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Advances in Acoustics and Vibration

Volume 2011 (2011), Article ID 403684, 13 pages

http://dx.doi.org/10.1155/2011/403684

## Free Vibration of Laminated Composite Hypar Shell Roofs with Cutouts

Department of Civil Engineering, Meghnad Saha Institute of Technology, Kolkata 700107, India

Received 6 May 2011; Revised 20 September 2011; Accepted 20 September 2011

Academic Editor: K. M. Liew

Copyright © 2011 Sarmila Sahoo. This is an open access article distributed under the Creative Commons Attribution License, which permits unrestricted use, distribution, and reproduction in any medium, provided the original work is properly cited.

#### Abstract

Use of laminated composites in civil engineering structural components including shell roofs is increasing day by day due to their light weight, high specific strength, and stiffness properties. In the present paper, laminated composite hypar shell (hyperbolic paraboloidal shells bounded by straight edges) roofs with cutouts are analyzed for their free vibration characteristics using finite element method. An eight-noded curved shell element is used for modeling the shell. Specific numerical problems of earlier investigators are solved to compare their results with the present formulation. A number of problems are further solved where the size of the cutouts and their positions with respect to the shell centre are varied for different edge constraints. The results are furnished in the form of figures and tables. The results are examined thoroughly to arrive at some meaningful conclusions useful to designers.

#### 1. Introduction

Different shell forms are common in civil engineering applications. Among the shell forms used as roofing units, the skewed hypars (hyperbolic paraboloidal shells bounded by straight edges) have a special position because these architecturally pleasant forms may be cast and fabricated conveniently being doubly ruled surfaces. Hypar shell is preferred in many places, particularly in medical, chemical and food processing industries where entry of north light is desirable. Application of hypars in these industries often necessitates provision of cutouts for the passage of light, to provide accessibility to other parts of the structure, for venting and also sometimes for alteration of the resonant frequency. A comprehensive idea about the static and free vibration characteristics of such shell roofs with cutouts is essential for a designer for successfully applying these forms. Moreover, nowadays researchers are emphasizing more on laminated composite shells realizing the strength and stiffness potentials of this advanced material.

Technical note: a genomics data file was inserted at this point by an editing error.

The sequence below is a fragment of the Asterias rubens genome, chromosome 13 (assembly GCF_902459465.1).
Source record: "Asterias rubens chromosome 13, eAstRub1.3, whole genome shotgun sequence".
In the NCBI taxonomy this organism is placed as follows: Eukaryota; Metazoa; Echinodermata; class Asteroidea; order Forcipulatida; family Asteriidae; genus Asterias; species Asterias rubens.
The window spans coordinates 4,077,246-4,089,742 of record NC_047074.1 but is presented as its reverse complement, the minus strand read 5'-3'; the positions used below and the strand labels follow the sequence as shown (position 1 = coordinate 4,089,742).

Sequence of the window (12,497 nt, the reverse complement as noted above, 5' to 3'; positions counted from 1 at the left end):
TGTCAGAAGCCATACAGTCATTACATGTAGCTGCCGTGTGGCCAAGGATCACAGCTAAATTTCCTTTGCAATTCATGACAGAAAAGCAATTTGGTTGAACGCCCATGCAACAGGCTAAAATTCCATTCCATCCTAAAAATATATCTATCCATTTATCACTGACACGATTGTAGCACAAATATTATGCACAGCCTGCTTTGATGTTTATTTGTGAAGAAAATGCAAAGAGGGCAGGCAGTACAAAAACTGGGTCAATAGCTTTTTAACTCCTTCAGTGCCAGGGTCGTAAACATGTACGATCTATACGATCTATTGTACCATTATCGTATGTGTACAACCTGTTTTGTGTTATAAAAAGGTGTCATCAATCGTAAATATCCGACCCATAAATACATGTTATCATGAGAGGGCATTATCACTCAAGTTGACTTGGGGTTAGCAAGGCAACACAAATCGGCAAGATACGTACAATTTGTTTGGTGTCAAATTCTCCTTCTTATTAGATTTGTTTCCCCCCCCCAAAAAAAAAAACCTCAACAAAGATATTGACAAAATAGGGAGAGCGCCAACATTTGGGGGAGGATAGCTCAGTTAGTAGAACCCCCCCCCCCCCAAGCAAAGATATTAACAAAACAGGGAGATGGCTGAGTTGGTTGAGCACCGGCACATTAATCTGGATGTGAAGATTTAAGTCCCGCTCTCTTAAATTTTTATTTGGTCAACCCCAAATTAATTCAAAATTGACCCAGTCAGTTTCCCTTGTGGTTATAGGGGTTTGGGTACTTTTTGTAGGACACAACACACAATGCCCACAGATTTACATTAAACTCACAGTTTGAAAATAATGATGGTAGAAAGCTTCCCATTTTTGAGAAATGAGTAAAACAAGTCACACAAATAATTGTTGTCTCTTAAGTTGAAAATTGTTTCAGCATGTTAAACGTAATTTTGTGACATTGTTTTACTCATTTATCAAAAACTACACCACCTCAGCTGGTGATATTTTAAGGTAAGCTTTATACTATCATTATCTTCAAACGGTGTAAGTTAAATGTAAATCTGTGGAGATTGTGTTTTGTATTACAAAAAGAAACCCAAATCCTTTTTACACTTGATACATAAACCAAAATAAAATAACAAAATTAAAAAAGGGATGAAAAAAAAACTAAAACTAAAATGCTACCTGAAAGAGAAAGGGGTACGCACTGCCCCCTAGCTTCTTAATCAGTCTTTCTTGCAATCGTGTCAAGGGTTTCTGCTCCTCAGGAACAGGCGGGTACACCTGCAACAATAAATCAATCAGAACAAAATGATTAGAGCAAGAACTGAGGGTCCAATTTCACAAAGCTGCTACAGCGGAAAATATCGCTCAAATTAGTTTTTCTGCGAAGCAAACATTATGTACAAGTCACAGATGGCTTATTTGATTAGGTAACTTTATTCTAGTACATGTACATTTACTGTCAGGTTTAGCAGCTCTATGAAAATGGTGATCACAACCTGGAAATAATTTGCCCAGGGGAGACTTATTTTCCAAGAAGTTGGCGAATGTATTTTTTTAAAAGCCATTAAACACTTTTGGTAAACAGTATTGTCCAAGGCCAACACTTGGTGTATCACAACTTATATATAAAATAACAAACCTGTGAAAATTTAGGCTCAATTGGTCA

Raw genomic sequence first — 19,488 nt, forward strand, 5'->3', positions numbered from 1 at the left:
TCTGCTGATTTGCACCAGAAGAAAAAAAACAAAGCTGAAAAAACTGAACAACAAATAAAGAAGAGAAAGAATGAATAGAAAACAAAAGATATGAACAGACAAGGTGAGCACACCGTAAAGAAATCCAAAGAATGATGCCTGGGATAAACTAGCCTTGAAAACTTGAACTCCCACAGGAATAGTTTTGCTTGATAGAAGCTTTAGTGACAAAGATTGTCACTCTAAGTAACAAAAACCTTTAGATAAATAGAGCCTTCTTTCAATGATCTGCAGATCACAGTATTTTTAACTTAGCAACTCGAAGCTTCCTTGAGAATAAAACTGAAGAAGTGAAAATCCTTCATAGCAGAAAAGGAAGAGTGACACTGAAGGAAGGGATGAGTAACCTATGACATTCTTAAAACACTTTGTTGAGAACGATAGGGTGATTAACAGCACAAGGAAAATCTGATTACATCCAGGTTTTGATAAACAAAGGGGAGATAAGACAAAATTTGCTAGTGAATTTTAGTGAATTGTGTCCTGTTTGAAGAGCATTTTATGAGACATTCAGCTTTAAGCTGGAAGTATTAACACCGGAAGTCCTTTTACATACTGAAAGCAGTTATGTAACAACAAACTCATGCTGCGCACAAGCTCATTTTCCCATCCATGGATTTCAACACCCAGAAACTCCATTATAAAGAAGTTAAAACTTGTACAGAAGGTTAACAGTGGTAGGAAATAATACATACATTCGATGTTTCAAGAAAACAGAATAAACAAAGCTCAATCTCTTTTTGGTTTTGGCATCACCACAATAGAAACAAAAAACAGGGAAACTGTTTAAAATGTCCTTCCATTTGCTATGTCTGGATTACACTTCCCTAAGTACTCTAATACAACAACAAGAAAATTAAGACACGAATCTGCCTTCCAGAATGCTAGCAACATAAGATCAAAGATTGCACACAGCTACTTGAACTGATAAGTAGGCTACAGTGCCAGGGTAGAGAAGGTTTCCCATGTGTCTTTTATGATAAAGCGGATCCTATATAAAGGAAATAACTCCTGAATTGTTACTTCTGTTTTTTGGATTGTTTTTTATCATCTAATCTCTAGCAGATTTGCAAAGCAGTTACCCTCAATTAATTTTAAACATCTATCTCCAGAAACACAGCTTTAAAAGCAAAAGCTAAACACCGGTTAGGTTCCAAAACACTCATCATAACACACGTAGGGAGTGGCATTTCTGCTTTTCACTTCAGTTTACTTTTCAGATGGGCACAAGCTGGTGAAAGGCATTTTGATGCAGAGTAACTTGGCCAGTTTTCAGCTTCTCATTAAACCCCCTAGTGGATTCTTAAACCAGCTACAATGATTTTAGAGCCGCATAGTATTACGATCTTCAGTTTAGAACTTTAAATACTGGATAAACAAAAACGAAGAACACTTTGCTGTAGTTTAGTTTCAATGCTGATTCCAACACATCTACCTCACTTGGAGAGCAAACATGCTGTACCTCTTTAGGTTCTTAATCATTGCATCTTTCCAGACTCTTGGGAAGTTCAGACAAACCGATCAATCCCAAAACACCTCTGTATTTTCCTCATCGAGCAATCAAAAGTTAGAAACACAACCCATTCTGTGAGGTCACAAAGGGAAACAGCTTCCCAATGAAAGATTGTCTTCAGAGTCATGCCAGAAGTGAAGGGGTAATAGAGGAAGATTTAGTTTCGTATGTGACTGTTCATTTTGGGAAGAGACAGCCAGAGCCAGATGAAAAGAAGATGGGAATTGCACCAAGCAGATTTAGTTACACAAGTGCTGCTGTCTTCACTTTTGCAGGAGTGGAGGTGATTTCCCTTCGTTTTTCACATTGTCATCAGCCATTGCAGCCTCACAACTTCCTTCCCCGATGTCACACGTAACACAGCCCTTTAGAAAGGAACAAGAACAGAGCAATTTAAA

The free vibration of composite as well as isotropic plate with cutout was studied by different researchers from time to time. Reddy [2] investigated large amplitude flexural vibration of composite plate with cutout. Later in 1989, Malhotra et al. [3] studied free vibration of composite plate with cutout for different boundary conditions. One of the early reports on free vibration of curved panels with cutout was due to Sivasubramonian et al. [4]. They analysed the effect of cutouts on the natural frequencies of plates with some classical boundary conditions. The plate had a curvature in one direction and was straight in the other. The effect of fibre orientation and size of cutout on natural frequency on orthotropic square plates with square cutout was studied using Rayleigh-Ritz method. Later Sivakumar et al. [5], Rossi [6], Huang and Sakiyama [7], and Hota and Padhi [8] studied free vibration of plate with various cutout geometries. Chakravorty et al. [1] analyzed the effect of concentric cutout on different shell options. Again in 1999, Sivasubramonian et al. [9] studied the effect of curvature and cutouts on square panels with different boundary conditions. The size of the cutout (symmetrically located) as well as curvature of the panels is varied. Hota and Chakravorty [10] published useful information about free vibration of stiffened conoidal shell roofs with cutout. Later Nanda and Bandyopadhyay [11] studied the effect of different parametric variation on free vibration of cylindrical shell with cutout.